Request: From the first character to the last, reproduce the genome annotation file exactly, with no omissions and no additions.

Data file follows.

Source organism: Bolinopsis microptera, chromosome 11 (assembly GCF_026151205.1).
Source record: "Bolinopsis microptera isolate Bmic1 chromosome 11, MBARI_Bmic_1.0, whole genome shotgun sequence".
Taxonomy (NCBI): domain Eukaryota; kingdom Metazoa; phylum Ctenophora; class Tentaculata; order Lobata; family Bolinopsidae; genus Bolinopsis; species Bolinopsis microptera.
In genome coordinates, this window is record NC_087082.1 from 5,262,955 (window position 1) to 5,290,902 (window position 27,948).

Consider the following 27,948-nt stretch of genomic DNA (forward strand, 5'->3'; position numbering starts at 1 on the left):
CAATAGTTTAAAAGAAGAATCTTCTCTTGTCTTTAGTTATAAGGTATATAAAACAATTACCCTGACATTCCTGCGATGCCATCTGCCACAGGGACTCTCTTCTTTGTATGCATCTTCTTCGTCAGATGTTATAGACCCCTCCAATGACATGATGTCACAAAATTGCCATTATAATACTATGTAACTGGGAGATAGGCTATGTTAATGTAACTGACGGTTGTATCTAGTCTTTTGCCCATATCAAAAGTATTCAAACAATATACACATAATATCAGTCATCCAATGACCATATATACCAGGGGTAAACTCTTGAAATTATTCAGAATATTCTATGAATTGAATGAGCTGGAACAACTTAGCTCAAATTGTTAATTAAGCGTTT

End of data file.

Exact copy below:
Source organism: Bolinopsis microptera, chromosome 11 (assembly GCF_026151205.1).
Source record: "Bolinopsis microptera isolate Bmic1 chromosome 11, MBARI_Bmic_1.0, whole genome shotgun sequence".
Taxonomy (NCBI): domain Eukaryota; kingdom Metazoa; phylum Ctenophora; class Tentaculata; order Lobata; family Bolinopsidae; genus Bolinopsis; species Bolinopsis microptera.
In genome coordinates, this window is record NC_087082.1 from 5,262,955 (window position 1) to 5,290,902 (window position 27,948).

Consider the following 27,948-nt stretch of genomic DNA (forward strand, 5'->3'; position numbering starts at 1 on the left):
CAATAGTTTAAAAGAAGAATCTTCTCTTGTCTTTAGTTATAAGGTATATAAAACAATTACCCTGACATTCCTGCGATGCCATCTGCCACAGGGACTCTCTTCTTTGTATGCATCTTCTTCGTCAGATGTTATAGACCCCTCCAATGACATGATGTCACAAAATTGCCATTATAATACTATGTAACTGGGAGATAGGCTATGTTAATGTAACTGACGGTTGTATCTAGTCTTTTGCCCATATCAAAAGTATTCAAACAATATACACATAATATCAGTCATCCAATGACCATATATACCAGGGGTAAACTCTTGAAATTATTCAGAATATTCTATGAATTGAATGAGCTGGAACAACTTAGCTCAAATTGTTAATTAAGCGTTT